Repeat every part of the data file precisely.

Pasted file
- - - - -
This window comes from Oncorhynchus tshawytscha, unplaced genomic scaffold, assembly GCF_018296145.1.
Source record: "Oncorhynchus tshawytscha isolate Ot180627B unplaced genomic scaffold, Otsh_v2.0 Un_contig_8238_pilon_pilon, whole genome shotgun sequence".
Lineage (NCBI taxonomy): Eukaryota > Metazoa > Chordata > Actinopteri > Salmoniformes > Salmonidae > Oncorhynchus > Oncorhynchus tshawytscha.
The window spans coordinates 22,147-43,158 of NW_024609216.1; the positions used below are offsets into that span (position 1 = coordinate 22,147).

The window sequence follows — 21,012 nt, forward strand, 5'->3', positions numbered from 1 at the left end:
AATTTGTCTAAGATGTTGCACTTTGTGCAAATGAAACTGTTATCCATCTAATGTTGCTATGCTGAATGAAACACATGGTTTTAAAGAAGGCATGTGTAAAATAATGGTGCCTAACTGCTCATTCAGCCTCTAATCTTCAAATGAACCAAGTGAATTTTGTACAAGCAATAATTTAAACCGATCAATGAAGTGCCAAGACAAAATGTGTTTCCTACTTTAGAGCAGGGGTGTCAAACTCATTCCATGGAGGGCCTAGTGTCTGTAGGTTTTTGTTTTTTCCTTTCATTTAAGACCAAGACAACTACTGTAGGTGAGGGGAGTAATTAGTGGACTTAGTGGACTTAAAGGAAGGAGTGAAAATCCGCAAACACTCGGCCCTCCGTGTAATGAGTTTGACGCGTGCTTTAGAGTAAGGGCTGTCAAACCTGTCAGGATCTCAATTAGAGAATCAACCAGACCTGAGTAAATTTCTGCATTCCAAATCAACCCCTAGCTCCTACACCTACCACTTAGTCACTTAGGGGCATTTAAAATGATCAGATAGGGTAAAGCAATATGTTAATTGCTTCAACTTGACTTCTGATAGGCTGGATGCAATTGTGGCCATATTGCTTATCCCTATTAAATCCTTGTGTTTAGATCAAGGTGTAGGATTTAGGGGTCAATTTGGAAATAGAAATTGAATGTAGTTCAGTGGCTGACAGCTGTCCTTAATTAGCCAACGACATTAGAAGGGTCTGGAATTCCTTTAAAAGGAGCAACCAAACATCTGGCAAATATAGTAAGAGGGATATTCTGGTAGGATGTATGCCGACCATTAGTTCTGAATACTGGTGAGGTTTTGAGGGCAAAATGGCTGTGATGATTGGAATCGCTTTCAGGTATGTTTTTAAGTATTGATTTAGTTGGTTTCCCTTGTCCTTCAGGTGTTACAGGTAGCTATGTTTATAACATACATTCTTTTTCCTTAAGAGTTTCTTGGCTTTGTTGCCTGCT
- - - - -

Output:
This window comes from Oncorhynchus tshawytscha, unplaced genomic scaffold, assembly GCF_018296145.1.
Source record: "Oncorhynchus tshawytscha isolate Ot180627B unplaced genomic scaffold, Otsh_v2.0 Un_contig_8238_pilon_pilon, whole genome shotgun sequence".
Lineage (NCBI taxonomy): Eukaryota > Metazoa > Chordata > Actinopteri > Salmoniformes > Salmonidae > Oncorhynchus > Oncorhynchus tshawytscha.
The window spans coordinates 22,147-43,158 of NW_024609216.1; the positions used below are offsets into that span (position 1 = coordinate 22,147).

The window sequence follows — 21,012 nt, forward strand, 5'->3', positions numbered from 1 at the left end:
AATTTGTCTAAGATGTTGCACTTTGTGCAAATGAAACTGTTATCCATCTAATGTTGCTATGCTGAATGAAACACATGGTTTTAAAGAAGGCATGTGTAAAATAATGGTGCCTAACTGCTCATTCAGCCTCTAATCTTCAAATGAACCAAGTGAATTTTGTACAAGCAATAATTTAAACCGATCAATGAAGTGCCAAGACAAAATGTGTTTCCTACTTTAGAGCAGGGGTGTCAAACTCATTCCATGGAGGGCCTAGTGTCTGTAGGTTTTTGTTTTTTCCTTTCATTTAAGACCAAGACAACTACTGTAGGTGAGGGGAGTAATTAGTGGACTTAGTGGACTTAAAGGAAGGAGTGAAAATCCGCAAACACTCGGCCCTCCGTGTAATGAGTTTGACGCGTGCTTTAGAGTAAGGGCTGTCAAACCTGTCAGGATCTCAATTAGAGAATCAACCAGACCTGAGTAAATTTCTGCATTCCAAATCAACCCCTAGCTCCTACACCTACCACTTAGTCACTTAGGGGCATTTAAAATGATCAGATAGGGTAAAGCAATATGTTAATTGCTTCAACTTGACTTCTGATAGGCTGGATGCAATTGTGGCCATATTGCTTATCCCTATTAAATCCTTGTGTTTAGATCAAGGTGTAGGATTTAGGGGTCAATTTGGAAATAGAAATTGAATGTAGTTCAGTGGCTGACAGCTGTCCTTAATTAGCCAACGACATTAGAAGGGTCTGGAATTCCTTTAAAAGGAGCAACCAAACATCTGGCAAATATAGTAAGAGGGATATTCTGGTAGGATGTATGCCGACCATTAGTTCTGAATACTGGTGAGGTTTTGAGGGCAAAATGGCTGTGATGATTGGAATCGCTTTCAGGTATGTTTTTAAGTATTGATTTAGTTGGTTTCCCTTGTCCTTCAGGTGTTACAGGTAGCTATGTTTATAACATACATTCTTTTTCCTTAAGAGTTTCTTGGCTTTGTTGCCTGCT